How to make basil chiffonade

Chiffonade refers to finely sliced leaf vegetables, often herbs, used as a garnish for soup or salad. According to Wikipedia, “chiffon” is French for “rag” referring to the fabric-like strips that result from this technique. Wow, I didn’t know that. I always thought that chiffon referred to the sheer fabric that dreamy floaty evening dresses are made of. Anyway, this is a food blog and not a fashion blog and this is about chiffonade and not chiffon. You can make a chiffonade of just about any herb. The fine, fine slices when used to top soups and salads are not only pretty to look at but they make the experience of eating raw leaves less intimidating.

A couple of days ago, I made basil chiffonade for a tomato mixture that went to my nachos salad. The recipe for nachos salad will be posted next.

casaveneracion.com Basil chiffonade

Start by stacking the basil leaves.

casaveneracion.com Basil chiffonade

Start rolling them away from you.

casaveneracion.com Basil chiffonade

Roll as tightly as you can.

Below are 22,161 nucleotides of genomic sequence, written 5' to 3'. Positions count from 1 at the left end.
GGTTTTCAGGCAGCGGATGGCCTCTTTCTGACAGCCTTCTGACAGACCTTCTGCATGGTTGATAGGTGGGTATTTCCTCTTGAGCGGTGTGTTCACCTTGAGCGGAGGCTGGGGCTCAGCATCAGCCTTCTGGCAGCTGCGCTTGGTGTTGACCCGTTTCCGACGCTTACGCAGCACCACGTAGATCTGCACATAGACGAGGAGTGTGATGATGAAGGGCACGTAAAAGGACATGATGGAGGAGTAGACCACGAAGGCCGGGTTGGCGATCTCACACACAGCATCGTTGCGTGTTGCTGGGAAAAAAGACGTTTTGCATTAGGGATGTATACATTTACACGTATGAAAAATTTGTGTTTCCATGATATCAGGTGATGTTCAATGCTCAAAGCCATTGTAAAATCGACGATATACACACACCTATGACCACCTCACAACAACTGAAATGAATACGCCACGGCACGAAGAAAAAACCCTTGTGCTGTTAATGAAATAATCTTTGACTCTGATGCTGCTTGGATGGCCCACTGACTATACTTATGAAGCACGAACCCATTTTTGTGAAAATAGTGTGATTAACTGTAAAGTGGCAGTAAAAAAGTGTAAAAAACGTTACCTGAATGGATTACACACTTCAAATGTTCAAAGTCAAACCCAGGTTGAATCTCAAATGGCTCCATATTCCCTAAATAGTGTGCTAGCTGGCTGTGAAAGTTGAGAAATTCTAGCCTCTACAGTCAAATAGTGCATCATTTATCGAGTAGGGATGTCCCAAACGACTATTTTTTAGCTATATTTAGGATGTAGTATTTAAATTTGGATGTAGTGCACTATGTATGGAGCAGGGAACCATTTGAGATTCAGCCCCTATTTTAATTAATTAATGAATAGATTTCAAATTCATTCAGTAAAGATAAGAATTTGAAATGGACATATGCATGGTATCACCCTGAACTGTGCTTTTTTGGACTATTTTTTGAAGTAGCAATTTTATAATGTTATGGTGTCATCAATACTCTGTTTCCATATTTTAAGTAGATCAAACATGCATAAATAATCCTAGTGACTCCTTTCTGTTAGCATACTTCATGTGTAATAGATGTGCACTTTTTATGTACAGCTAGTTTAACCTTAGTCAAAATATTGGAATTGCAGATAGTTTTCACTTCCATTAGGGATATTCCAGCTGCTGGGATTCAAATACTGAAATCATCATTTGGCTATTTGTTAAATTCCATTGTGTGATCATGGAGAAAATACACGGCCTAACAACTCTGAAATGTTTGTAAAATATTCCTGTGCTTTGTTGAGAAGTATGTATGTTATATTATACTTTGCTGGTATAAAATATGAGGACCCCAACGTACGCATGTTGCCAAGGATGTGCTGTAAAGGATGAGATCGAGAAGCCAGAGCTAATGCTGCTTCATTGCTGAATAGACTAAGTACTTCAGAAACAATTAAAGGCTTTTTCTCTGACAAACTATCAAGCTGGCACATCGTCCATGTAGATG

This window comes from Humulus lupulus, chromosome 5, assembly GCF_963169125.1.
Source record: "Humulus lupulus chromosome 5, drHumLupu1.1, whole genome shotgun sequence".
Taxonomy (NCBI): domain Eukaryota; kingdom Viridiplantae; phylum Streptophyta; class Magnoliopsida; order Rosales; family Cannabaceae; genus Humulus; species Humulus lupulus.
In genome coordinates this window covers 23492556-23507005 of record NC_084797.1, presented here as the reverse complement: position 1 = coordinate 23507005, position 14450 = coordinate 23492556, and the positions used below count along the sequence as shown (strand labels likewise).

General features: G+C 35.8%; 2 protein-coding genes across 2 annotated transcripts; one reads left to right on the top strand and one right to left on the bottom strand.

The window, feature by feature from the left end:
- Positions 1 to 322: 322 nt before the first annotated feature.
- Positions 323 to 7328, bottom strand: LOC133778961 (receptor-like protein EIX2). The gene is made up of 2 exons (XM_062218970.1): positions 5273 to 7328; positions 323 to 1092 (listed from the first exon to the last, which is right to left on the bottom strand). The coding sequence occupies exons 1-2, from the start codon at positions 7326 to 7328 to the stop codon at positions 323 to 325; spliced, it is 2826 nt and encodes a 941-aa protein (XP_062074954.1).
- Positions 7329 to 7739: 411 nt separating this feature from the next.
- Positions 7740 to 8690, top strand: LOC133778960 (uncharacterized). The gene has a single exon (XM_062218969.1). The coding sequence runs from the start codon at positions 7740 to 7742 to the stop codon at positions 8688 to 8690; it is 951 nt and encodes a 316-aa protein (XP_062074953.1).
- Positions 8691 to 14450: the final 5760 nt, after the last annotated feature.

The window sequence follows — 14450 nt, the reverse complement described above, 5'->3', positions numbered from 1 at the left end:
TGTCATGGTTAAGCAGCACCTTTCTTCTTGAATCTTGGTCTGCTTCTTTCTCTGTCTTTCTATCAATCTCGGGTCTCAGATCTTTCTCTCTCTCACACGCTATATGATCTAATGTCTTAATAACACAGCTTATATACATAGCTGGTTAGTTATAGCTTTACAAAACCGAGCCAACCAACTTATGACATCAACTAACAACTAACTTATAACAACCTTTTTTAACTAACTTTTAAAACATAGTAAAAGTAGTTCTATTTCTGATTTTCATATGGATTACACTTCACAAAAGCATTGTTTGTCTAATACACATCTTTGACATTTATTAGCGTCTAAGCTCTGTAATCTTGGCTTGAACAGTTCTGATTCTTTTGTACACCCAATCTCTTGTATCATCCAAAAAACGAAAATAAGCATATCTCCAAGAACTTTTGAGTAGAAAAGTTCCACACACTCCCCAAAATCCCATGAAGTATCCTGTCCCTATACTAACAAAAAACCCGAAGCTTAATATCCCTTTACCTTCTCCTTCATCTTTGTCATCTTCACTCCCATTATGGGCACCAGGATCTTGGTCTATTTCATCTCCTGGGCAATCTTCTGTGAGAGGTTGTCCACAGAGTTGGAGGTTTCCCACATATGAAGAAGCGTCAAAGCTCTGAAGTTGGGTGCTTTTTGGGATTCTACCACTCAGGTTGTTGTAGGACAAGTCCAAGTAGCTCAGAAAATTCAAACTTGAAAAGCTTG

casaveneracion.com Basil chiffonade

Just keep rolling until you reach the opposite end of the leaves and you have a tight little package.

casaveneracion.com Basil chiffonade

With one hand holding the rolled leaves tightly, start slicing as finely as you can.

casaveneracion.com Basil chiffonade

Keep slicing until all the leaves are transformed into miniature ribbons.

casaveneracion.com Basil chiffonade

Now you’re ready to use your basil chiffonade. Just sprinkle the ribbons on top of your soup or salad and you have a dish that looks like it has been prepared by a seasoned pro.





Comments

  1. Beth says

    What a coincidence! I just did this last night to flavor my grilled tomatoes top with shaved parma ham and mozarella cheese.Yummy!It was our side dish for pork barbeque.Tomatoes are so cheap right now and they really come in big,juicy sizes this season so it’s always in our menu lately.Healthy too! :)

    • says

      Yep, cheap plump and juicy tomatoes. Gotta take advantage of them this summer. When the rainy season begins, tomatoes won’t be as juicy or as red.

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